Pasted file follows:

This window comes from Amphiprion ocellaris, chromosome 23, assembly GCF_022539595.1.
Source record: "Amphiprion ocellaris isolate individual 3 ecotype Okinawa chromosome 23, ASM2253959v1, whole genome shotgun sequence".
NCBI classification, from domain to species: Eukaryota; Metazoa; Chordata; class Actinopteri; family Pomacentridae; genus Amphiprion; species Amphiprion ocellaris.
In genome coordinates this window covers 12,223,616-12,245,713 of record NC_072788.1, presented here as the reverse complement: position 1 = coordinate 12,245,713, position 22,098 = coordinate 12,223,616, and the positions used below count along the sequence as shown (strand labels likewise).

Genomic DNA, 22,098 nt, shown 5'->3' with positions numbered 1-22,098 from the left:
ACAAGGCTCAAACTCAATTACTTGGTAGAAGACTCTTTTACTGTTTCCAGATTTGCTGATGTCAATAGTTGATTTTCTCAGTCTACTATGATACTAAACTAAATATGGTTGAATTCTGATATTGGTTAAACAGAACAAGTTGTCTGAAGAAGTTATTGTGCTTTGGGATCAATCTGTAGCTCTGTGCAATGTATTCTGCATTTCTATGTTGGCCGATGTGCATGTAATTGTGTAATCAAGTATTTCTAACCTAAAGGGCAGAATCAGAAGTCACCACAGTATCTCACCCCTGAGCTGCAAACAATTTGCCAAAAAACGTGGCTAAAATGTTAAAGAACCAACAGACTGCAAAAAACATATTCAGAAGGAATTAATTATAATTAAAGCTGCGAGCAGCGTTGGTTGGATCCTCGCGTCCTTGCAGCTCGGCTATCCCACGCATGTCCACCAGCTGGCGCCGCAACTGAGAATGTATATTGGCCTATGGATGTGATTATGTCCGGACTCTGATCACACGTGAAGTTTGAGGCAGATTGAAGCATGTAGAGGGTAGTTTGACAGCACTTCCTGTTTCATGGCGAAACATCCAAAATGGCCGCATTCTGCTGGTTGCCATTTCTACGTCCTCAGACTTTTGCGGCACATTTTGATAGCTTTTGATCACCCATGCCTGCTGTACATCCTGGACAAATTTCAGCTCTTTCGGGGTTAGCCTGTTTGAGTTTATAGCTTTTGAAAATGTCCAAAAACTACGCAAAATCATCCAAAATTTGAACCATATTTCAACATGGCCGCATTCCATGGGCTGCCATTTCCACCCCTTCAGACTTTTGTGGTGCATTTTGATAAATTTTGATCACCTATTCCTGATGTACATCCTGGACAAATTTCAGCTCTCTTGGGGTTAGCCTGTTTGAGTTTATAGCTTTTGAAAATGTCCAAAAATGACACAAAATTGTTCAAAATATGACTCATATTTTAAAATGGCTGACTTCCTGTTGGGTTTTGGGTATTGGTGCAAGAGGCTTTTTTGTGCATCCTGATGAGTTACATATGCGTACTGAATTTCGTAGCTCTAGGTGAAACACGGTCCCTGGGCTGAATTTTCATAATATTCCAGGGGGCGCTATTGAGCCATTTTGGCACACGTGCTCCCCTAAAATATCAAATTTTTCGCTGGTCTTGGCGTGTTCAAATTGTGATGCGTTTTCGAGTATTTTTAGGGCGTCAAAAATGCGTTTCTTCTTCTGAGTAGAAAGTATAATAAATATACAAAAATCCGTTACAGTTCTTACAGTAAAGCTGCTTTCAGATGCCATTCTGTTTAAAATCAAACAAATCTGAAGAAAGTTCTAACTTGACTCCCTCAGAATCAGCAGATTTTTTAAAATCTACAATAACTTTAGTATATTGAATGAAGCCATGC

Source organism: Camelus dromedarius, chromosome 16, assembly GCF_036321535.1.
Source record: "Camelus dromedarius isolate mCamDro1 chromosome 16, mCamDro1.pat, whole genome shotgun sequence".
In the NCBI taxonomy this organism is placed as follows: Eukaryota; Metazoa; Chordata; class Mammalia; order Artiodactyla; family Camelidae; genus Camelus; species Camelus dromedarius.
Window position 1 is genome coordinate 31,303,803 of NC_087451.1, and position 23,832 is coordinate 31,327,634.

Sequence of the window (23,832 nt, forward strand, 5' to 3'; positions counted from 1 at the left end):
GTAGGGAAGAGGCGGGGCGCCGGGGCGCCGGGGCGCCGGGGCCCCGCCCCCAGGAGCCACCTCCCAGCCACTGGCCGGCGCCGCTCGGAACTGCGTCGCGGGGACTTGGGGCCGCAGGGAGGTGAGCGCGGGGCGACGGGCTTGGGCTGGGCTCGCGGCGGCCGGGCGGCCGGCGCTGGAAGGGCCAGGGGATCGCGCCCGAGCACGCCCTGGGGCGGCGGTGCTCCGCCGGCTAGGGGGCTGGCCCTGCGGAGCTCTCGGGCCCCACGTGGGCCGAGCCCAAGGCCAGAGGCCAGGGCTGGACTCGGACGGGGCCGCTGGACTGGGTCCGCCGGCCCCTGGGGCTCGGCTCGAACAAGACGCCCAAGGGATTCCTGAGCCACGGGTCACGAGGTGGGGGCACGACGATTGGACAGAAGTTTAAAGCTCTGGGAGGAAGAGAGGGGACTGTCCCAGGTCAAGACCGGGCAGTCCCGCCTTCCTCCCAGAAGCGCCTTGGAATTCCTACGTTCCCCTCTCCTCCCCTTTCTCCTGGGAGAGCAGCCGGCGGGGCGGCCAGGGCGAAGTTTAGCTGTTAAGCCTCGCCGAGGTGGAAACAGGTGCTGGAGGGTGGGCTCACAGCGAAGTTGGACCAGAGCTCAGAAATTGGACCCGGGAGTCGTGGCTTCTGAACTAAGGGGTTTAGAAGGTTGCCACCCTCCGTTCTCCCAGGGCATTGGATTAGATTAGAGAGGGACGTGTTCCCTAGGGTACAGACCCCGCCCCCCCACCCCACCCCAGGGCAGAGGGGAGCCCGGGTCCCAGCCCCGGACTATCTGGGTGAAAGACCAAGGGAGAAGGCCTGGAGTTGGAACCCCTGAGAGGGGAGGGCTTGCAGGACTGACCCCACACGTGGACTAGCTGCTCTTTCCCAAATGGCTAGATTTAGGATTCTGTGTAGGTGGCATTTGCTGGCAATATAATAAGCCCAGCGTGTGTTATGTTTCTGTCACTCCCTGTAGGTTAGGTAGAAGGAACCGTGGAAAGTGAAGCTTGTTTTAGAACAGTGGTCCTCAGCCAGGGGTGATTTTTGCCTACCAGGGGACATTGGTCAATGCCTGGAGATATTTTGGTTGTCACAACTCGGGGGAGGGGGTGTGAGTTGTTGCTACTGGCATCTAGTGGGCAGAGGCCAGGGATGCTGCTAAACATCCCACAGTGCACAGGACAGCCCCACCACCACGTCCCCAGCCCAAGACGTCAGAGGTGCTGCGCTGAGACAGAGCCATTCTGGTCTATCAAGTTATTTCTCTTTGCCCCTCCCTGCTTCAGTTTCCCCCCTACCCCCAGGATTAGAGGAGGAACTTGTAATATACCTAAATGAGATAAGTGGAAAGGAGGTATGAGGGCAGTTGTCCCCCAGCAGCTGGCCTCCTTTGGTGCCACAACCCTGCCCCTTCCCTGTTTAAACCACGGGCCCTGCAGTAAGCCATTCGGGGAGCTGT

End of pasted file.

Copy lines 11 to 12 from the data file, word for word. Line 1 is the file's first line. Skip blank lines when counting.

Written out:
Sequence of the window (23,832 nt, forward strand, 5' to 3'; positions counted from 1 at the left end):
GTAGGGAAGAGGCGGGGCGCCGGGGCGCCGGGGCGCCGGGGCCCCGCCCCCAGGAGCCACCTCCCAGCCACTGGCCGGCGCCGCTCGGAACTGCGTCGCGGGGACTTGGGGCCGCAGGGAGGTGAGCGCGGGGCGACGGGCTTGGGCTGGGCTCGCGGCGGCCGGGCGGCCGGCGCTGGAAGGGCCAGGGGATCGCGCCCGAGCACGCCCTGGGGCGGCGGTGCTCCGCCGGCTAGGGGGCTGGCCCTGCGGAGCTCTCGGGCCCCACGTGGGCCGAGCCCAAGGCCAGAGGCCAGGGCTGGACTCGGACGGGGCCGCTGGACTGGGTCCGCCGGCCCCTGGGGCTCGGCTCGAACAAGACGCCCAAGGGATTCCTGAGCCACGGGTCACGAGGTGGGGGCACGACGATTGGACAGAAGTTTAAAGCTCTGGGAGGAAGAGAGGGGACTGTCCCAGGTCAAGACCGGGCAGTCCCGCCTTCCTCCCAGAAGCGCCTTGGAATTCCTACGTTCCCCTCTCCTCCCCTTTCTCCTGGGAGAGCAGCCGGCGGGGCGGCCAGGGCGAAGTTTAGCTGTTAAGCCTCGCCGAGGTGGAAACAGGTGCTGGAGGGTGGGCTCACAGCGAAGTTGGACCAGAGCTCAGAAATTGGACCCGGGAGTCGTGGCTTCTGAACTAAGGGGTTTAGAAGGTTGCCACCCTCCGTTCTCCCAGGGCATTGGATTAGATTAGAGAGGGACGTGTTCCCTAGGGTACAGACCCCGCCCCCCCACCCCACCCCAGGGCAGAGGGGAGCCCGGGTCCCAGCCCCGGACTATCTGGGTGAAAGACCAAGGGAGAAGGCCTGGAGTTGGAACCCCTGAGAGGGGAGGGCTTGCAGGACTGACCCCACACGTGGACTAGCTGCTCTTTCCCAAATGGCTAGATTTAGGATTCTGTGTAGGTGGCATTTGCTGGCAATATAATAAGCCCAGCGTGTGTTATGTTTCTGTCACTCCCTGTAGGTTAGGTAGAAGGAACCGTGGAAAGTGAAGCTTGTTTTAGAACAGTGGTCCTCAGCCAGGGGTGATTTTTGCCTACCAGGGGACATTGGTCAATGCCTGGAGATATTTTGGTTGTCACAACTCGGGGGAGGGGGTGTGAGTTGTTGCTACTGGCATCTAGTGGGCAGAGGCCAGGGATGCTGCTAAACATCCCACAGTGCACAGGACAGCCCCACCACCACGTCCCCAGCCCAAGACGTCAGAGGTGCTGCGCTGAGACAGAGCCATTCTGGTCTATCAAGTTATTTCTCTTTGCCCCTCCCTGCTTCAGTTTCCCCCCTACCCCCAGGATTAGAGGAGGAACTTGTAATATACCTAAATGAGATAAGTGGAAAGGAGGTATGAGGGCAGTTGTCCCCCAGCAGCTGGCCTCCTTTGGTGCCACAACCCTGCCCCTTCCCTGTTTAAACCACGGGCCCTGCAGTAAGCCATTCGGGGAGCTGT